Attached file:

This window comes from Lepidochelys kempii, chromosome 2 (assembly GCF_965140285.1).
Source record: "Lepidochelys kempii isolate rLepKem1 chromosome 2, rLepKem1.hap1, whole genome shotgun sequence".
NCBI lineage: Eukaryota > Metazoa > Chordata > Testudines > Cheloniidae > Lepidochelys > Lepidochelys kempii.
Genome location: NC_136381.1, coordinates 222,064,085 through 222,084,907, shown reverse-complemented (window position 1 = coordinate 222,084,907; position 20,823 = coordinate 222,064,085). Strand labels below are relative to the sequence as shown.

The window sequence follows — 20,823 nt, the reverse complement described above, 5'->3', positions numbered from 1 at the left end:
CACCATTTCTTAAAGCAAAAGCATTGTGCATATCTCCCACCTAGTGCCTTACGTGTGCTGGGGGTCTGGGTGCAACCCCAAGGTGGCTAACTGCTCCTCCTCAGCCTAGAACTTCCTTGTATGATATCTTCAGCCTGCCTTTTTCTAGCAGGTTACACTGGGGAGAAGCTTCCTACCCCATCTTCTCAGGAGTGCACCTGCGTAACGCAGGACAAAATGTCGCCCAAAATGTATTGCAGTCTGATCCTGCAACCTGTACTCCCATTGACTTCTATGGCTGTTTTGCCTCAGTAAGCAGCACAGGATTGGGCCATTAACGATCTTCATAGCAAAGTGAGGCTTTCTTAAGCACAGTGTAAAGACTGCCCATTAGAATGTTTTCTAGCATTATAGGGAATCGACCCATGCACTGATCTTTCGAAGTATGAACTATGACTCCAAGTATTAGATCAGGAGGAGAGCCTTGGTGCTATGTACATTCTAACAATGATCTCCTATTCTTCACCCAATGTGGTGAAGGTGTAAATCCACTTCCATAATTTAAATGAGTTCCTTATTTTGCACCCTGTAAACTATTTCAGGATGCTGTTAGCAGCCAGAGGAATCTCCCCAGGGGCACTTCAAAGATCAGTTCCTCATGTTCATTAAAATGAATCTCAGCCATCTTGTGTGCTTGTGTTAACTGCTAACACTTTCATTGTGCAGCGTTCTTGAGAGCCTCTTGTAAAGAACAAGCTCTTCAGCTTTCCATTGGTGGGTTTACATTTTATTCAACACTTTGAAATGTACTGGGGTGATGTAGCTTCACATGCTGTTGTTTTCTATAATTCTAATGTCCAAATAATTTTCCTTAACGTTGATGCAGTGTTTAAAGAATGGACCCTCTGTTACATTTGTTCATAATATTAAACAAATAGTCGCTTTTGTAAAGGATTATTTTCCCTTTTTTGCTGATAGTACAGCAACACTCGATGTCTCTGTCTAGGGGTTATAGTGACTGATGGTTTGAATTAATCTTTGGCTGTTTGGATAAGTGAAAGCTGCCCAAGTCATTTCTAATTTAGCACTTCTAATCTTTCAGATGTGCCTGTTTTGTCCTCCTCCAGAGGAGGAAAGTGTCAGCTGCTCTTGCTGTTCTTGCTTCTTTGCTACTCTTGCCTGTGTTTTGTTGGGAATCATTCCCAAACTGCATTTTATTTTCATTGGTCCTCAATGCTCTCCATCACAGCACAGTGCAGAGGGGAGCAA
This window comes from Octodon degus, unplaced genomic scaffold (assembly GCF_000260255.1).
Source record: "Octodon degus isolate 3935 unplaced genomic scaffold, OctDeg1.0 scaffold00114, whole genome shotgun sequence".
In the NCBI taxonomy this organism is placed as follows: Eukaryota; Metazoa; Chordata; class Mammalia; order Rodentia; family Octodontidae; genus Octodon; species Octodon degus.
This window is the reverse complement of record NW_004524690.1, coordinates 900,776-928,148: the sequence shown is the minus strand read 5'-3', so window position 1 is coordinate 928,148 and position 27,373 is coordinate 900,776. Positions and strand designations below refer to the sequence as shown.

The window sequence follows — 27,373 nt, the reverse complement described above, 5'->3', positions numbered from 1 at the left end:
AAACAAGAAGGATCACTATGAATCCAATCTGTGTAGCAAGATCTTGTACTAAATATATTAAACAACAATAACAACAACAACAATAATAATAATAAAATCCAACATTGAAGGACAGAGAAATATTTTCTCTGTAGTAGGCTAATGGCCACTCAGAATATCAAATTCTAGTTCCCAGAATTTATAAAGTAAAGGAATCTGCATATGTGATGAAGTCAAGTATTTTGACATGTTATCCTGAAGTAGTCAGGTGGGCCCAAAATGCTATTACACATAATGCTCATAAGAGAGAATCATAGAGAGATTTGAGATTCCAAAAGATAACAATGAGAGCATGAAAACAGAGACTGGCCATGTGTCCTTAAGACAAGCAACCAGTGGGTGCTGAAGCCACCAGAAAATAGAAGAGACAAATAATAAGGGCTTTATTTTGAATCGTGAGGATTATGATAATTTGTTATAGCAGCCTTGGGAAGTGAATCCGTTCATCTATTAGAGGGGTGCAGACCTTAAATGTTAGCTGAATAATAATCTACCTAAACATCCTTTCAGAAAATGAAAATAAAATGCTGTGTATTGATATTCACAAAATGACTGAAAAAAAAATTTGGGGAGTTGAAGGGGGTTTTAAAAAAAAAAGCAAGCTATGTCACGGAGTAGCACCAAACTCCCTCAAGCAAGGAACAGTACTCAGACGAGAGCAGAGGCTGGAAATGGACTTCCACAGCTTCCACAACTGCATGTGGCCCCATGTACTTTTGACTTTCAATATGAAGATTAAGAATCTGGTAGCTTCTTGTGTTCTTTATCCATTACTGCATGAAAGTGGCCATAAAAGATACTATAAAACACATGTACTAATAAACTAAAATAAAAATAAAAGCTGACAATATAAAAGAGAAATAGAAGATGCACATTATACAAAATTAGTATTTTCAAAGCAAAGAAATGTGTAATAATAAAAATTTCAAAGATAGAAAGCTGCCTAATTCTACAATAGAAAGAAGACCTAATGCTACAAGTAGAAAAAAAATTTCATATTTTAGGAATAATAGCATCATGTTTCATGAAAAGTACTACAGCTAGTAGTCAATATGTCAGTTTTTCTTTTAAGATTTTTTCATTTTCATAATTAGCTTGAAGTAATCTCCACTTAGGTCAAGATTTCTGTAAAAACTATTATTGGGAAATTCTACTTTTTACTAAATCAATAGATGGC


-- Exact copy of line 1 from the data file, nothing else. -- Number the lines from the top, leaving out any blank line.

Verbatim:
This window comes from Lepidochelys kempii, chromosome 2 (assembly GCF_965140285.1).